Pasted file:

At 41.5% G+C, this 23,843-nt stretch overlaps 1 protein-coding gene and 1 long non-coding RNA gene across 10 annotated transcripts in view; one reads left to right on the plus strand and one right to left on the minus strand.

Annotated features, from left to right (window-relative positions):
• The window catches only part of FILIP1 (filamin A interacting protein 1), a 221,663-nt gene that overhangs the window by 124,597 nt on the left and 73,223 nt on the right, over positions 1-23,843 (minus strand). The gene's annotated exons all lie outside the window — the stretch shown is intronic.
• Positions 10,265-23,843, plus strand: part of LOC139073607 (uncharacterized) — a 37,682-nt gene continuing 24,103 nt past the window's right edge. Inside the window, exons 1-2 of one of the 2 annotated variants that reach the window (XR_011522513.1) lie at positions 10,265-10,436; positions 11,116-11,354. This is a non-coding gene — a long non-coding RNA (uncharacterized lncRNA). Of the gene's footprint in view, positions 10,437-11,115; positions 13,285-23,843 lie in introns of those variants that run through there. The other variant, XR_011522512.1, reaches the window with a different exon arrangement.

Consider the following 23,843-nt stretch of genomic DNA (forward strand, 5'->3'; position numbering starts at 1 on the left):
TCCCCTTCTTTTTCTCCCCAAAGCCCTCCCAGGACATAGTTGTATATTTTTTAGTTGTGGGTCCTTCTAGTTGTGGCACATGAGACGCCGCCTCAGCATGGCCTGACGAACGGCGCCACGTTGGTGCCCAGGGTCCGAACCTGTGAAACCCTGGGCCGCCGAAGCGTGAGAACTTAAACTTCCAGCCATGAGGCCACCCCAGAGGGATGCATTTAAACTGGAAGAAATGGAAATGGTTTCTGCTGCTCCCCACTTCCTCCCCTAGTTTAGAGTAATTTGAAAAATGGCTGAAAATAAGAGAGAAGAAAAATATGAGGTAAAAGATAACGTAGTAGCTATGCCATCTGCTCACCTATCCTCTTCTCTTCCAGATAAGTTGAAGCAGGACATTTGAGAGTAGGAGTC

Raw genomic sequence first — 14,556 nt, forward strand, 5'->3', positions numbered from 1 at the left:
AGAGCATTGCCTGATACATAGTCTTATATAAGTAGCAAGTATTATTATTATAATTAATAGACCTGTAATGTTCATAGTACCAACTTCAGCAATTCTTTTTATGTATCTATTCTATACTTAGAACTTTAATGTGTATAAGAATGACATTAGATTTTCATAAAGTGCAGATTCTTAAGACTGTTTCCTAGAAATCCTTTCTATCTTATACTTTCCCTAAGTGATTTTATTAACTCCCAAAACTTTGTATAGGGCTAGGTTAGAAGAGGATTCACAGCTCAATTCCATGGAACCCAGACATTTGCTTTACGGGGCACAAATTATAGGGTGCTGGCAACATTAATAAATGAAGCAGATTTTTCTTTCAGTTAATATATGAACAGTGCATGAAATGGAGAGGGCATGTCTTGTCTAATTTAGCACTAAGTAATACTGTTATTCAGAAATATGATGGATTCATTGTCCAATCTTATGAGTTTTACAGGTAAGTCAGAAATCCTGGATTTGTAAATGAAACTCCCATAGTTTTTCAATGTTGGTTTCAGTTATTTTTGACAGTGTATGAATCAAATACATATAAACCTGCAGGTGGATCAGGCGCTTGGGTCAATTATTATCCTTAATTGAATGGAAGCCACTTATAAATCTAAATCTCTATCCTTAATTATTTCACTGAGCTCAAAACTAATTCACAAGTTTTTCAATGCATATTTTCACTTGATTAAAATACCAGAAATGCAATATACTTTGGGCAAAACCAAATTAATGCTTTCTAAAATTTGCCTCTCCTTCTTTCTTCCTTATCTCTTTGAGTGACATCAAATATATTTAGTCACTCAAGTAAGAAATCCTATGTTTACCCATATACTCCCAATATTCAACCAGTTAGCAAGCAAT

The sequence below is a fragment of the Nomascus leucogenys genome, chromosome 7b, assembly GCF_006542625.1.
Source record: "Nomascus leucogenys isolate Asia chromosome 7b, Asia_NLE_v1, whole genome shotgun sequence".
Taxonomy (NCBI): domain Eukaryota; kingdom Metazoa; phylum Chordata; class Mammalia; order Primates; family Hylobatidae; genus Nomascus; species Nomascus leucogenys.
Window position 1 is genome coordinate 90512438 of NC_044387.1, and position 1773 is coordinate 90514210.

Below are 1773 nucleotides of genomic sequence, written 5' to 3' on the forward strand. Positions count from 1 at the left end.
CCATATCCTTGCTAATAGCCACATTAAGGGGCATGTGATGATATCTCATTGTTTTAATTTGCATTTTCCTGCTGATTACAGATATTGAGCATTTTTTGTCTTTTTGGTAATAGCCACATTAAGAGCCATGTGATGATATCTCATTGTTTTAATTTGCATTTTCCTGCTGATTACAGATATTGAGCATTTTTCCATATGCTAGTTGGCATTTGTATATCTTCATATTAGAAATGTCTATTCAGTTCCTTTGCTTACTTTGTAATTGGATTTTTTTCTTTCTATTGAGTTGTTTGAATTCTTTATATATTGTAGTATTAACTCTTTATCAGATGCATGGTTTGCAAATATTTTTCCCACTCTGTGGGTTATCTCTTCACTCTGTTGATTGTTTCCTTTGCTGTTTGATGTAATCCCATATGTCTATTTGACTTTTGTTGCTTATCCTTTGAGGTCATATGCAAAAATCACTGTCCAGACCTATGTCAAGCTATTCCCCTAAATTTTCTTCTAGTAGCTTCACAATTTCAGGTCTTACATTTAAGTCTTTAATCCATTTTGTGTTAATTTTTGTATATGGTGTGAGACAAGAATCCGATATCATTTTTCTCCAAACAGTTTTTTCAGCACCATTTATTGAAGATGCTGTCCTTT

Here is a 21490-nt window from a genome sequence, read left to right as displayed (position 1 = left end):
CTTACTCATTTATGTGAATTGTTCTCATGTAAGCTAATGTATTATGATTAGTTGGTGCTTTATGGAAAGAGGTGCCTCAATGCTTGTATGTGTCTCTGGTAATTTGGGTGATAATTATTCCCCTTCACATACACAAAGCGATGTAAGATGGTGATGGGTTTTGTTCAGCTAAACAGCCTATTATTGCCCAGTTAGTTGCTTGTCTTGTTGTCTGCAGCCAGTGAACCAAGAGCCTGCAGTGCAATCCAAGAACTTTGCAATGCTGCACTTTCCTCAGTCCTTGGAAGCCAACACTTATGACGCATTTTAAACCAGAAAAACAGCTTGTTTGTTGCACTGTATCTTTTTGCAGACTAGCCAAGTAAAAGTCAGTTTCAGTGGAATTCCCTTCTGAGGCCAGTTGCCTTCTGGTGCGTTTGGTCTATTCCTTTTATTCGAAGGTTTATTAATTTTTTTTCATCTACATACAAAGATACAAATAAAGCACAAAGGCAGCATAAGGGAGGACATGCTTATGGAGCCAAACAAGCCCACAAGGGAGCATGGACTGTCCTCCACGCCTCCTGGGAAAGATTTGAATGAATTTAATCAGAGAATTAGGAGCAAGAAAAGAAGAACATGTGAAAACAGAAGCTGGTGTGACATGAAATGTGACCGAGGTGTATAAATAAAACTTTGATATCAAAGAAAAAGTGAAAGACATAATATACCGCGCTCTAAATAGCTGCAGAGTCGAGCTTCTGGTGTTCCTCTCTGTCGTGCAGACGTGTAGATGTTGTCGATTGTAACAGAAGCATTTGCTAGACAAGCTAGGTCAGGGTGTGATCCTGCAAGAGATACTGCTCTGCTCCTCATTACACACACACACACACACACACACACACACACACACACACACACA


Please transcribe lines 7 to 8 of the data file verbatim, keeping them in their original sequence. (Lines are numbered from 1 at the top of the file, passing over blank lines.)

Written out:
Raw genomic sequence first — 14,556 nt, forward strand, 5'->3', positions numbered from 1 at the left:
AGAGCATTGCCTGATACATAGTCTTATATAAGTAGCAAGTATTATTATTATAATTAATAGACCTGTAATGTTCATAGTACCAACTTCAGCAATTCTTTTTATGTATCTATTCTATACTTAGAACTTTAATGTGTATAAGAATGACATTAGATTTTCATAAAGTGCAGATTCTTAAGACTGTTTCCTAGAAATCCTTTCTATCTTATACTTTCCCTAAGTGATTTTATTAACTCCCAAAACTTTGTATAGGGCTAGGTTAGAAGAGGATTCACAGCTCAATTCCATGGAACCCAGACATTTGCTTTACGGGGCACAAATTATAGGGTGCTGGCAACATTAATAAATGAAGCAGATTTTTCTTTCAGTTAATATATGAACAGTGCATGAAATGGAGAGGGCATGTCTTGTCTAATTTAGCACTAAGTAATACTGTTATTCAGAAATATGATGGATTCATTGTCCAATCTTATGAGTTTTACAGGTAAGTCAGAAATCCTGGATTTGTAAATGAAACTCCCATAGTTTTTCAATGTTGGTTTCAGTTATTTTTGACAGTGTATGAATCAAATACATATAAACCTGCAGGTGGATCAGGCGCTTGGGTCAATTATTATCCTTAATTGAATGGAAGCCACTTATAAATCTAAATCTCTATCCTTAATTATTTCACTGAGCTCAAAACTAATTCACAAGTTTTTCAATGCATATTTTCACTTGATTAAAATACCAGAAATGCAATATACTTTGGGCAAAACCAAATTAATGCTTTCTAAAATTTGCCTCTCCTTCTTTCTTCCTTATCTCTTTGAGTGACATCAAATATATTTAGTCACTCAAGTAAGAAATCCTATGTTTACCCATATACTCCCAATATTCAACCAGTTAGCAAGCAAT